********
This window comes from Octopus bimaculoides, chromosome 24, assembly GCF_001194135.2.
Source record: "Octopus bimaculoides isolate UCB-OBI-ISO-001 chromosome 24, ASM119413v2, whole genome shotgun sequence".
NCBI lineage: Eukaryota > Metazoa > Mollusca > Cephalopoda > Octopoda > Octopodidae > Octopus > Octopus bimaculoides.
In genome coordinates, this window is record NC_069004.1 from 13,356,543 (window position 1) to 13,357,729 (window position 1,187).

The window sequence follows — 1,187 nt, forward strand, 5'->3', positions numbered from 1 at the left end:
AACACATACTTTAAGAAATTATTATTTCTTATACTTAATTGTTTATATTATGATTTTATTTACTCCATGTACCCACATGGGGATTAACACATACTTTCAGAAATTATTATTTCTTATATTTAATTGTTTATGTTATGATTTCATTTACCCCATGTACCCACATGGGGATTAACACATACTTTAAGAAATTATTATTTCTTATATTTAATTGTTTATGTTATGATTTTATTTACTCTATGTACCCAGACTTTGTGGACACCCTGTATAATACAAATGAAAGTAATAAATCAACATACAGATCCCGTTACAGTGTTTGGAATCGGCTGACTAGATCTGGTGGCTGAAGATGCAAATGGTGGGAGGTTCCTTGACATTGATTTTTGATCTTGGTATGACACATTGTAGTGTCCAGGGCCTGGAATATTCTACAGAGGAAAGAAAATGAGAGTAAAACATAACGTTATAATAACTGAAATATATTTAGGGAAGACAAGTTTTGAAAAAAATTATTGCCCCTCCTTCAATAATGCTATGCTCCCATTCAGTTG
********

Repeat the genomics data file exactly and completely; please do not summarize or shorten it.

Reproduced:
This window comes from Octopus bimaculoides, chromosome 24, assembly GCF_001194135.2.
Source record: "Octopus bimaculoides isolate UCB-OBI-ISO-001 chromosome 24, ASM119413v2, whole genome shotgun sequence".
NCBI lineage: Eukaryota > Metazoa > Mollusca > Cephalopoda > Octopoda > Octopodidae > Octopus > Octopus bimaculoides.
In genome coordinates, this window is record NC_069004.1 from 13,356,543 (window position 1) to 13,357,729 (window position 1,187).

The window sequence follows — 1,187 nt, forward strand, 5'->3', positions numbered from 1 at the left end:
AACACATACTTTAAGAAATTATTATTTCTTATACTTAATTGTTTATATTATGATTTTATTTACTCCATGTACCCACATGGGGATTAACACATACTTTCAGAAATTATTATTTCTTATATTTAATTGTTTATGTTATGATTTCATTTACCCCATGTACCCACATGGGGATTAACACATACTTTAAGAAATTATTATTTCTTATATTTAATTGTTTATGTTATGATTTTATTTACTCTATGTACCCAGACTTTGTGGACACCCTGTATAATACAAATGAAAGTAATAAATCAACATACAGATCCCGTTACAGTGTTTGGAATCGGCTGACTAGATCTGGTGGCTGAAGATGCAAATGGTGGGAGGTTCCTTGACATTGATTTTTGATCTTGGTATGACACATTGTAGTGTCCAGGGCCTGGAATATTCTACAGAGGAAAGAAAATGAGAGTAAAACATAACGTTATAATAACTGAAATATATTTAGGGAAGACAAGTTTTGAAAAAAATTATTGCCCCTCCTTCAATAATGCTATGCTCCCATTCAGTTG